Under Bush Admin, Did CIA Experiment on Detainees?

A report alleges serious abuses by medical professionals

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A report by the Physicians for Human Rights claims that officials in the Bush administration experimented on terrorism detainees in an effort to establish guidelines for what constitutes legal interrogation techniques. According to the report, detainees were subjected to harsh interrogation techniques in an attempt to medically and legally establish that those techniques were not torture. The report, which cites unclassified documents, accuses the Bush administration of violating international laws against human experimentation, which were established in response to the Holocaust. Here are the reactions.

  • What The Program Did  Mother Jones' Nick Baumann writes that "'medical professionals working for and on behalf of the CIA' frequently monitored detainee interrogations, gathering data on the effectiveness of various interrogation techniques and the pain threshholds of detainees. This information was then used to 'enhance' future interrogations, PHR contends. By monitoring post-9/11 interrogations and keeping records on the effectiveness of various techniques, medical professionals could also provide Bush administration lawyers with the information they needed to set guidelines for the use of so-called "enhanced" interrogation tactics. ... It's possible, of course, that the data about detainees' 'susceptibility to pain' was collected as part of standard medical monitoring of interrogations. But PHR says that doesn't matter: it's clear that 'the collection of medical information was acquired and applied to inform subsequent [interrogation] practices,' which amounts to illicit human subject research."
  • Serious 'Lapse' by Doctors Involved  The New York Times' James Risen writes, "Medical professionals who were involved in the Central Intelligence Agency’s interrogations of terrorism suspects engaged in forms of human research and experimentation in violation of medical ethics and domestic and international law. ... The data collected by medical professionals from the interrogations of detainees allowed the C.I.A. to judge the emotional and physical impact of the techniques, helping the agency to 'calibrate the level of pain experienced by detainees during interrogation, ostensibly to keep it from crossing the administration’s legal threshold of what it claimed constituted torture,' the report said. That meant that the medical professionals crossed the line from treating the detainees as patients to treating them as research subjects."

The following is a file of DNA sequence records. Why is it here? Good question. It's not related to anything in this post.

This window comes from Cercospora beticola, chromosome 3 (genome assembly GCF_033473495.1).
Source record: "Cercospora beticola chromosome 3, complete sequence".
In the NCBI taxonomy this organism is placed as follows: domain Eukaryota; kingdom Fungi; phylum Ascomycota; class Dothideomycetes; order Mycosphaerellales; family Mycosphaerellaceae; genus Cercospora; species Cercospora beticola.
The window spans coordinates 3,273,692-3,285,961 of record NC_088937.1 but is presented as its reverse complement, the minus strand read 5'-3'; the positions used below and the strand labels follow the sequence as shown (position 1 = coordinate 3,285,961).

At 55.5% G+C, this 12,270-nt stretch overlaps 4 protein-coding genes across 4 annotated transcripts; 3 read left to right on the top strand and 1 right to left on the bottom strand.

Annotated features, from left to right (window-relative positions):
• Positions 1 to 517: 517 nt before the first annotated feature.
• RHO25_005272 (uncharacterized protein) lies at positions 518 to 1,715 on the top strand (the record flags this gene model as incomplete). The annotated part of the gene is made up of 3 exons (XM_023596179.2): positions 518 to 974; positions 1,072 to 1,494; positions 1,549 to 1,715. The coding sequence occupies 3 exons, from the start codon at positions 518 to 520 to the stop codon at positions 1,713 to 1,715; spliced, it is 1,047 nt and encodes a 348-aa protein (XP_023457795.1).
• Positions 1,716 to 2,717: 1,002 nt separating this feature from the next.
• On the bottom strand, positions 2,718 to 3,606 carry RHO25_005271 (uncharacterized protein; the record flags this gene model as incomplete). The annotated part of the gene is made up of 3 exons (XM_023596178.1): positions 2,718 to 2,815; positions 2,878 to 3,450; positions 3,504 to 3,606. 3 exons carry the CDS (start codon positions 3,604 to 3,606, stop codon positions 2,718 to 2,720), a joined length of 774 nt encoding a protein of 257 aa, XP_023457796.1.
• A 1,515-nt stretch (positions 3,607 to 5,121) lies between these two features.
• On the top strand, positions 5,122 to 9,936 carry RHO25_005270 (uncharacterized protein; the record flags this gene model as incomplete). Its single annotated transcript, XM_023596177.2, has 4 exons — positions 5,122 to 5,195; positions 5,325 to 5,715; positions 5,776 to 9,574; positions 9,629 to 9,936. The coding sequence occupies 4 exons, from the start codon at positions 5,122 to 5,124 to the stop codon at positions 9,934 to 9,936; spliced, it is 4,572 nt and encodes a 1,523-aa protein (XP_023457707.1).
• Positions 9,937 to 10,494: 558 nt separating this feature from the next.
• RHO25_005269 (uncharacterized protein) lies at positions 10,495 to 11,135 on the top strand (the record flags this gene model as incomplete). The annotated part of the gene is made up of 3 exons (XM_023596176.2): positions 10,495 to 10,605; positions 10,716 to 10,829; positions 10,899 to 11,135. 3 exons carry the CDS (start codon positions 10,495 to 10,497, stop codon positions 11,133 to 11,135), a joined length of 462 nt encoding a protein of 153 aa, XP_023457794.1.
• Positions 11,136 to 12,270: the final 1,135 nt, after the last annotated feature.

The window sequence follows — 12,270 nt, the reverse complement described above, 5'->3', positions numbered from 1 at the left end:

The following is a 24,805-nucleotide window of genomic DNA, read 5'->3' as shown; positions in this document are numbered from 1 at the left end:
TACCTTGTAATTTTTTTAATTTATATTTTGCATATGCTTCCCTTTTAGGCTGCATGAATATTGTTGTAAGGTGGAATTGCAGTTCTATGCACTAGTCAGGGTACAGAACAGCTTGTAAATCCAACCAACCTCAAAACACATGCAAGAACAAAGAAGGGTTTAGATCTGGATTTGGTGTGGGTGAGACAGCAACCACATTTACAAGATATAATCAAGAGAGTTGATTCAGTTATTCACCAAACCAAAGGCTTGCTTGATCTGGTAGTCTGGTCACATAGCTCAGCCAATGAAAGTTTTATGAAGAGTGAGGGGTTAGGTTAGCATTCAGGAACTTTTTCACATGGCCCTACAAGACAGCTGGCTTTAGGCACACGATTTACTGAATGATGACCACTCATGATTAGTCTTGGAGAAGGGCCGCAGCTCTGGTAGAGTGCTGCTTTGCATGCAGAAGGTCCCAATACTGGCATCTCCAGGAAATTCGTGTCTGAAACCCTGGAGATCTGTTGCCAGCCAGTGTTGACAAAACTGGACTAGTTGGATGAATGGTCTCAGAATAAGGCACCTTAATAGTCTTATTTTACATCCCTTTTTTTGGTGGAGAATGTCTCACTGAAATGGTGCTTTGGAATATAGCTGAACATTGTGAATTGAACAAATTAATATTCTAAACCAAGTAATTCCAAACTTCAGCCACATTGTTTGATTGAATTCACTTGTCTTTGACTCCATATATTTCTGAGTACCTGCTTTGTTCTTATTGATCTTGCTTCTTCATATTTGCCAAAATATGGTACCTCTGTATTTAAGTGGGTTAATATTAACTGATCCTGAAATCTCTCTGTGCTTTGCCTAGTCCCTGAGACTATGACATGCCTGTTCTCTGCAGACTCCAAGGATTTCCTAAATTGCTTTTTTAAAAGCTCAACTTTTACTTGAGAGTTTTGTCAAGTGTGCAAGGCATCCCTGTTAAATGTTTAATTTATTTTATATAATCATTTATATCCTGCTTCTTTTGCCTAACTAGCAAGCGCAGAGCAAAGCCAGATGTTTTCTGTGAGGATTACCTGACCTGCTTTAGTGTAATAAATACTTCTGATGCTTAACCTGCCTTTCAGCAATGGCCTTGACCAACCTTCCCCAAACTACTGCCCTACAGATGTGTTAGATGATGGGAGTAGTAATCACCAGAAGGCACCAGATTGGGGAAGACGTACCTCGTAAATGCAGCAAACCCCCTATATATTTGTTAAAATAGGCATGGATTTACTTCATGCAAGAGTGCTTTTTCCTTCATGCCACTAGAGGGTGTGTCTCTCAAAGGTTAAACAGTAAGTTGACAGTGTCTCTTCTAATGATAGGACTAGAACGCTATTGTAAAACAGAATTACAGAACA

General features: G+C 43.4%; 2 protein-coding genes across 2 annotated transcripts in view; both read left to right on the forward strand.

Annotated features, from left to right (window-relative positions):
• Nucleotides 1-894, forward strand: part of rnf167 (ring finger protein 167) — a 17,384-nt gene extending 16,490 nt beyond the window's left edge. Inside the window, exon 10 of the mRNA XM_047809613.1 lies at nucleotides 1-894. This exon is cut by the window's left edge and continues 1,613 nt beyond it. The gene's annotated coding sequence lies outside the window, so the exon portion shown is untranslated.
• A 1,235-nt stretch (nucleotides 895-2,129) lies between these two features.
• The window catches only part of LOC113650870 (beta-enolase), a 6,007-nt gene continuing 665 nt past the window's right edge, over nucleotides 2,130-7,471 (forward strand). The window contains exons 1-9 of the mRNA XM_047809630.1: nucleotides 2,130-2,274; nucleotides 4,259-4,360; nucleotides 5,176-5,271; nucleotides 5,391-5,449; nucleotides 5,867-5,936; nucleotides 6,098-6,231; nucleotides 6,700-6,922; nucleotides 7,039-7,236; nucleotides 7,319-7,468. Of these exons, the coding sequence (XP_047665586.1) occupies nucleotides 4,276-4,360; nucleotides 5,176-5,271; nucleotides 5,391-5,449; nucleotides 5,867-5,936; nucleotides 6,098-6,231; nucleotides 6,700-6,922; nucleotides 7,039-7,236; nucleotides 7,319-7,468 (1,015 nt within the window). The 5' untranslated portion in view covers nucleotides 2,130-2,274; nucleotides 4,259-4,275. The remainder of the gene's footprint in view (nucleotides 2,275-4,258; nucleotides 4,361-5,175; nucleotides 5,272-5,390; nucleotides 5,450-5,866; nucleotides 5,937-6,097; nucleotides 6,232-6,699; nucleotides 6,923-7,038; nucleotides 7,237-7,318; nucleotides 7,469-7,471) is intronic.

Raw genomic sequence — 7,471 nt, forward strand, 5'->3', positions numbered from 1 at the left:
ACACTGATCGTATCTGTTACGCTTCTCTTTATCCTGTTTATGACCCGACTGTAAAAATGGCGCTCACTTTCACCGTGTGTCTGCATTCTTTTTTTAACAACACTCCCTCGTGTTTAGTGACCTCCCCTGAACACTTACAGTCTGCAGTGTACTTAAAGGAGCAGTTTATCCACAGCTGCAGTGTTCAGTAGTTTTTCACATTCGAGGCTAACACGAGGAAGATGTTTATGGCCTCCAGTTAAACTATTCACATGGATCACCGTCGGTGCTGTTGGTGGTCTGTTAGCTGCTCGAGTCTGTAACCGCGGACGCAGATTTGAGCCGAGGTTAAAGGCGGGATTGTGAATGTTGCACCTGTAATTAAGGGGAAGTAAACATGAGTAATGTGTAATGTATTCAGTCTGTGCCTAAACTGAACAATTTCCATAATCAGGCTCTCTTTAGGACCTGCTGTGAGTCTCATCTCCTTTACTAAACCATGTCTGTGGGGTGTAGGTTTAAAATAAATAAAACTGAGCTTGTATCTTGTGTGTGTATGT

• The Bush Administration's Logic  Liberal blogger Marcy Wheeler explains, "one of the things the Bush Administration did with the Military Commissions Act was retroactively change the law on human experimentation such that experimentation no longer needed to have a personal benefit to the research subject, and could instead be justified because of a 'legitimate' interest. You know, like the “legitimate” interest of knowing how long a human could be subject to sleep deprivation before they started hallucinating? Which suggests to me that someone in government recognized the risk CIA’s torturers faced."
  • Why It Was Illegal  The American Prospect's Adam Serwer writes, "According to PHR, these practices violate domestic and international prohibitions against involuntary human experimentation, most ominously the Nuremberg Code, which was put in place after the Holocaust. PHR also contends that the experimentation exposes interrogators and Bush-era officials to additional legal liability because unlike the techniques themselves, the Office of Legal Counsel does not seem to have sanctioned the experimentation as legal."
  • Will Obama Investigate?  Probably not, suggests Balloon Juice commenter cleek. "Maybe Obama will put together a study group to look into the possibility of investigating the prudence of convening a board to look into the likelihood of talking to Bush administration officials in order to get their opinion on these matters. in secret. sometime in 2017."
This article is from the archive of our partner The Wire.